instruction."  The filing concluded that "[a]lthough in limited
circumstances, civilian searches may be more reasonable than searches
by law enforcement officers, the justification for this exception does
not extend to an abrogation of the requirement of an officer's
presence at the service of the warrant."

EPIC's response to the petition for rehearing is available at:


The Eighth Circuit's Opinion is available at:


For more information on the case, see EPIC's Bach Page:


Recordings of the oral arguments and other files are available through
the Web site of the U.S. Court of Appeals for the 8th Circuit:


[4] ICANN Meets in Amsterdam, Adopts By-Law Changes

The Internet Corporation for Assigned Names and Numbers (ICANN) annual
meeting took place in Amsterdam on December 14-15, 2002.

In response to criticism that ICANN has moved too slowly in
approving new generic Top-Level Domains (gTLDs), ICANN resolved to
draft a Request for Proposals for a limited number of new sponsored

The ICANN Board also adopted changes to its bylaws that include:

     - the formation of an interim At-Large Advisory Committee
     (ALAC) to become the permanent ALAC, serving to foster
     participation from the Internet community in ICANN's
     decision making process;

     - the termination of the Domain Name Supporting
     Organization (DNSO);

     - the formation of the new Generic Names Supporting
     Organization (GNSO) to make the work of policy development
     more efficient;

     - the termination of the Protocol Supporting Organization

     - the formation of a Technical Liaison Group (TLG) to
     provide technical expertise on Internet standards setting;

     - the appointment of liaisons from various advisory
     committees, including the Governmental Advisory Committee
     (GAC), to other Councils and Committees to augment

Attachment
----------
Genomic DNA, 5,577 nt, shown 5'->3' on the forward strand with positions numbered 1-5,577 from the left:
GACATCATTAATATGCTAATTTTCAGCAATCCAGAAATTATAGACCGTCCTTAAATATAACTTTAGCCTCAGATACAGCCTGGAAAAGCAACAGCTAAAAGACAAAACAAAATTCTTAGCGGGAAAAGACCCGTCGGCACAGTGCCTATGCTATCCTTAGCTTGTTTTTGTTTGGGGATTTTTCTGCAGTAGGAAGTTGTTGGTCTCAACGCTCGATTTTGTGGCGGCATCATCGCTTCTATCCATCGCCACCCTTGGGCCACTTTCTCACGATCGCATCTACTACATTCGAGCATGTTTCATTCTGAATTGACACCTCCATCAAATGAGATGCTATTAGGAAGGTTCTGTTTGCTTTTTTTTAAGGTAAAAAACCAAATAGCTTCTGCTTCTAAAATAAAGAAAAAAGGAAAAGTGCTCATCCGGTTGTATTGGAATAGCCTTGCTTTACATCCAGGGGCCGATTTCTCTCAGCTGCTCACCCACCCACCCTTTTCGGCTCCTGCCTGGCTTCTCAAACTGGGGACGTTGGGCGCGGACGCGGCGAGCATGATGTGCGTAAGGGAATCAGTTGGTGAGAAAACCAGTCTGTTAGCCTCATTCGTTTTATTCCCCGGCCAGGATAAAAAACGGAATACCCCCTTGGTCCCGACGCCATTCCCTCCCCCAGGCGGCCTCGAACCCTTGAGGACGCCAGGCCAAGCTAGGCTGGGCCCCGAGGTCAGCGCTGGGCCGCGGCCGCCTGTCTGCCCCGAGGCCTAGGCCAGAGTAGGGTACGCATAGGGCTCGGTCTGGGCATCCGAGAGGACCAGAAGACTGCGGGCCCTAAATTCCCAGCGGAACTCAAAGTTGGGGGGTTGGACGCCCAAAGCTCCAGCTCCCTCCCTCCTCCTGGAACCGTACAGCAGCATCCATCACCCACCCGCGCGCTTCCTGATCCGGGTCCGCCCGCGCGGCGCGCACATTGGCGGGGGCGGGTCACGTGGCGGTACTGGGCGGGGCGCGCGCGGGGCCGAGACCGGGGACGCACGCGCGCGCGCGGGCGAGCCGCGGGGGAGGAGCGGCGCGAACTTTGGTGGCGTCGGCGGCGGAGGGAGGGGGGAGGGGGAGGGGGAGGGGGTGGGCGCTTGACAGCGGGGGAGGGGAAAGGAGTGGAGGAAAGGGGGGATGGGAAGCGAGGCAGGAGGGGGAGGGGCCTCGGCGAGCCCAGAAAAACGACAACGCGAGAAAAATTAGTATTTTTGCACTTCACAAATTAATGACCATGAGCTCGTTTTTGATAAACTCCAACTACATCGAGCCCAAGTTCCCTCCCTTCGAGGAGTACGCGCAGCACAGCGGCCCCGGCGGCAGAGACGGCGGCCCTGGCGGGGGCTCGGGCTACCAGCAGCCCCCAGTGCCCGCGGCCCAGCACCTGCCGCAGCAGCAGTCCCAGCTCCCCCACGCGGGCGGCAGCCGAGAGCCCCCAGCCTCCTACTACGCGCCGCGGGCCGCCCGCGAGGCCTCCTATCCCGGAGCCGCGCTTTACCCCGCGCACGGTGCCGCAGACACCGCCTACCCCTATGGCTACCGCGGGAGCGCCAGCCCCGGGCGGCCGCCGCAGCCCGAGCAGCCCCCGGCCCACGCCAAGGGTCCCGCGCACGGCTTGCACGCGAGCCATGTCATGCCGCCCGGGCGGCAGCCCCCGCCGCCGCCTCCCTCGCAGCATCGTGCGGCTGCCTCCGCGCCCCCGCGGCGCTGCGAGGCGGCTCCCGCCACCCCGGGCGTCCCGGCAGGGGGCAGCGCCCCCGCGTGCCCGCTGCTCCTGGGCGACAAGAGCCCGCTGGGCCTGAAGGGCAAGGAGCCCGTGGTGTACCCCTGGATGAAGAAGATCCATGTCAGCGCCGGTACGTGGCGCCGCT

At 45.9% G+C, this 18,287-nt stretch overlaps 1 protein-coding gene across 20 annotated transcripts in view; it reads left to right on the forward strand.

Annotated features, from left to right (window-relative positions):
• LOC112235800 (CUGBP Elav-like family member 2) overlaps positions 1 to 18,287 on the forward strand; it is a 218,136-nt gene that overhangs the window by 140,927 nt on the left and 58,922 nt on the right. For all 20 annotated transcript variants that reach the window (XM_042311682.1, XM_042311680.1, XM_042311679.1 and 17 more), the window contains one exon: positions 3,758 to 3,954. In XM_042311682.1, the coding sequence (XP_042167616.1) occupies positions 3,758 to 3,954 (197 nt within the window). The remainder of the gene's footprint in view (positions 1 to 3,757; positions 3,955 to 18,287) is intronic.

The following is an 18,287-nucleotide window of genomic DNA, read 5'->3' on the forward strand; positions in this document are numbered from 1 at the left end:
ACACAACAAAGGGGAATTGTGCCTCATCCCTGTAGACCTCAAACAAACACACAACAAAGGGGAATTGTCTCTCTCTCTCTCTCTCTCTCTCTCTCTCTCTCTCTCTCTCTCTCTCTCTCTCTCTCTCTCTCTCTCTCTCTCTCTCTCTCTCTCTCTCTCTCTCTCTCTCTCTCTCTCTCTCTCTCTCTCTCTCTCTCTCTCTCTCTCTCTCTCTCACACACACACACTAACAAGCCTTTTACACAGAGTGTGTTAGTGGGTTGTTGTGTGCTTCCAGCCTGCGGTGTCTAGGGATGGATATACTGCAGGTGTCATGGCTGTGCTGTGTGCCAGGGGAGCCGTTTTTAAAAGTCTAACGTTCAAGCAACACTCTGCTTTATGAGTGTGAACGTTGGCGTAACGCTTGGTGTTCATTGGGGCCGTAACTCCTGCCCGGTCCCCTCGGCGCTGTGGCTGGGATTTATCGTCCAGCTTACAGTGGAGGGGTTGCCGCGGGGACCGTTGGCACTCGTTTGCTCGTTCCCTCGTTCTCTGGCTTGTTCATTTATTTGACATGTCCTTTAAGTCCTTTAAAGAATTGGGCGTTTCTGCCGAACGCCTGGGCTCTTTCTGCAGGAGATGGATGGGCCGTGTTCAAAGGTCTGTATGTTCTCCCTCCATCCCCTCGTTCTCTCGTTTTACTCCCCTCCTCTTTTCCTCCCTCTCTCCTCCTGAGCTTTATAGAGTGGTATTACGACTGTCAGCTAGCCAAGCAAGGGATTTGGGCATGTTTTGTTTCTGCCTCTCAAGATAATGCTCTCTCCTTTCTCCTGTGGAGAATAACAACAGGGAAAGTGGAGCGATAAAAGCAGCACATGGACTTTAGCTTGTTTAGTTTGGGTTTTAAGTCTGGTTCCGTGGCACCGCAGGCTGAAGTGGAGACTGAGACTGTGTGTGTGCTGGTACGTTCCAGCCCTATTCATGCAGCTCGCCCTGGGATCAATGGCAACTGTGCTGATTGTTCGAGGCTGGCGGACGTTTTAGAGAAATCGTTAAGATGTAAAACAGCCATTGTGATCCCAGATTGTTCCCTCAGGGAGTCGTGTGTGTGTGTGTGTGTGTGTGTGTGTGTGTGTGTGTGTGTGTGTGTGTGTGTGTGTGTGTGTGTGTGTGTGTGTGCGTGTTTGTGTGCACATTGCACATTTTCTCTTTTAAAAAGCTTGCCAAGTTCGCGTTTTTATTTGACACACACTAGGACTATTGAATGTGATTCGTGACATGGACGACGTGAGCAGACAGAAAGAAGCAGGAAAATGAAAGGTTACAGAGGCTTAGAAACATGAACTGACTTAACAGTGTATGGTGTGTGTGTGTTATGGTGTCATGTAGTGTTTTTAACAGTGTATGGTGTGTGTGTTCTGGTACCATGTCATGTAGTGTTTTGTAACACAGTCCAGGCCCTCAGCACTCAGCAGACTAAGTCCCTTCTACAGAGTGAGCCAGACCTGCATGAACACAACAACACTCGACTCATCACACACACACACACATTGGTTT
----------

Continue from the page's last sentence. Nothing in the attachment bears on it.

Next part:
communication among ICANN constituent groups.

At the meeting, the WHOIS Task Force asked the Names Council to
endorse its recommendations on the accuracy and marketing of WHOIS
data.  While the Names Council accepted the report, it requested
that the report comments site be reopened.  The comments site will
remain open until January 30, 2003, after which the WHOIS Task Force
will put forward another version of its policy recommendations, taking
any additional comments into account.  The Names Council will then
vote on the recommendations on February 20, 2003.  The Names Council
also asked the WHOIS Task Force to plan to terminate.  The Names
Council hopes to establish a new Task Force, acknowledging the
possibility of membership overlap.

ICANN's preliminary meeting report:


WHOIS Task Force report:


[5] EPIC Files Comments on Canadian Surveillance Proposal

EPIC has submitted recommendations on the Canadian government's
"Lawful Access Consultation Document" that would give police more
power to monitor Canadians' private communications.  In its
recommendations, EPIC supports many of the country's civil liberties
groups' concerns about the lack of justification and counter-balancing
measures that would sufficiently protect the public interest and
prevent misuse of the new powers.

The Consultation Document proposes amendments to many Canadian
statutes in preparation for the ratification of the Council of
Europe's Convention on Cybercrime.  The proposal would require all
providers of Internet, wireline and wireless services to add
surveillance capabilities to their networks in order for police and
security agencies to monitor people's communications more easily.
Further, new investigatory powers for law enforcement could be
exercised under lower judicial standards than those applied under
current criminal statutes to search warrants and intercepts.  New
mechanisms for providing centralized subscriber and service provider
information to law enforcement would be established.

The Consultation Document has met with strong opposition among several